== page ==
Kamala Harris said fully aware of Jamaican, Caribbean agenda

Kamala Harris said fully aware of Jamaican, Caribbean agenda

BY HAROLD G BAILEY
Observer writer
editorial@jamaicaobserver.com

Monday, December 07, 2020

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NEW YORK, United States — Fears that United States Vice President-elect Kamala Harris is not making much of her Jamaican heritage and might be unaware of Caribbean community hopes are unfounded, a leading Diaspora spokesman has said.

Member of the Global Jamaica Diaspora Advisory Council, Wayne Golding said the history-making Harris and her surrogates had met with Jamaican and Caribbean representatives, as well as other minority groups during the presidential campaign to discuss their issues.

“The discussions were mainly centred around criminal justice and immigration reform as the main priorities,” said Golding. “We made it clear that the minority groups would like to see these and other issues addressed in the first 100 days of the Biden-Harris Administration.”

Golding, a Florida-based Jamaican immigration attorney, strongly believes that, based on the encounter with Harris and those close to her, “the vice-president-elect is supportive of the concerns of the minority communities”.

Harris shattered US political tradition when she became the first woman to be selected as vice-president-elect of the US at the side of President-elect Joseph R Biden, following the November 3, 2020 elections.

She was born in the United States to a Jamaican father, Donald T Harris, and an Indian mother, Shyamala Gopalan Harris. But Harris, a former senator, more readily acknowledges her mother than her estranged father from Brown's Town, St Ann, drawing the ire of some Jamaicans.

Golding dismissed the notion that Harris has not played up her Jamaican connection often and sufficiently enough, insisting that “any issue with her father should be regarded as a private matter”.

He argued that those within the Jamaican community who were sceptical of Harris might not have been aware of the discussions which he said had formed the basis for guarded optimism that the regional issues would get priority attention from the Biden-Harris Administration.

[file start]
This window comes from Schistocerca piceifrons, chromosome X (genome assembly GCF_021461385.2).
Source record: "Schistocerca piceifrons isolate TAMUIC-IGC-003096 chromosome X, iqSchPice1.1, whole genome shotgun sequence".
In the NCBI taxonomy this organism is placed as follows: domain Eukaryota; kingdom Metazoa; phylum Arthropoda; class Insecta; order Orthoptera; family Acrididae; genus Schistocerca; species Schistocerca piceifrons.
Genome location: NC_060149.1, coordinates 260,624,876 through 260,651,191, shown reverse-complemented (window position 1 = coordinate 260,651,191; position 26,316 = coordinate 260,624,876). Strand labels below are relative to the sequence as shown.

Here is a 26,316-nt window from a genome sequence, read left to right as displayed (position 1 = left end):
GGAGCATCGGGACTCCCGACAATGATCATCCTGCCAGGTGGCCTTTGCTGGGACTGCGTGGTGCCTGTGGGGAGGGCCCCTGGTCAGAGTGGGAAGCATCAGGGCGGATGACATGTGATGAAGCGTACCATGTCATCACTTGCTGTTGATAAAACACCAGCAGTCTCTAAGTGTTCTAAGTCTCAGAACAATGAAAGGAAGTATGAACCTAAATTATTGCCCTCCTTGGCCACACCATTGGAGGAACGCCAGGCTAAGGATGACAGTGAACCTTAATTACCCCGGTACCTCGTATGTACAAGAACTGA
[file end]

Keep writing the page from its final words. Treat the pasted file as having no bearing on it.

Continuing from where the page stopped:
For Jamaican Irwine Clare, head of the Caribbean Immigration Service and a leading Diaspora advocate, the list of concerns are immigration reform, systemic racism, the coronavirus pandemic and climate change.

He was supported in his views by Jackie Watson of the Caribbean American Chamber of Commerce of Georgia who would also like to see easier access to affordable housing, at least a reduction in the repayment of student loans, and more access to credit for Jamaicans and other minority groups.

While there is significant optimism within the Jamaican community that some, if not all, of these issues will be addressed, there is also acknowledgement that “it will not be easy”.

“We expect challenges and pushback, especially if the US Senate remains in the hands of Republicans,” said Clare, who will be watching the January 5, 2021 run-off in two Senate seats in Georgia, which will determine which party gets control of the US Senate.

Consciously aware of the dynamics surrounding the Georgia run-off, Watson said leaders in the Jamaican, Caribbean and other minority communities were already working hard to educate people to go out and vote.

She noted that Caribbean nationals in Georgia had “played a significant role — especially on social media — in the outcome of the presidential elections”, and she expressed hope that they would do so again.

But Golding argued that what was being sought by the Jamaican and Caribbean community was not far from the expectation nor totally different from other groups in the US. He said the Jamaican community expected and would like to see a “rollback of the restrictions, especially those on immigration, which had affected them and other minority groups”.

Ronnie Hammick, who heads the Ex-Correctional Officers Association of Jamaica, said the issues of systemic racism, education, jobs, immigration and health care are what most concern his group.

He hoped that the matters would be tackled on a bipartisan basis.


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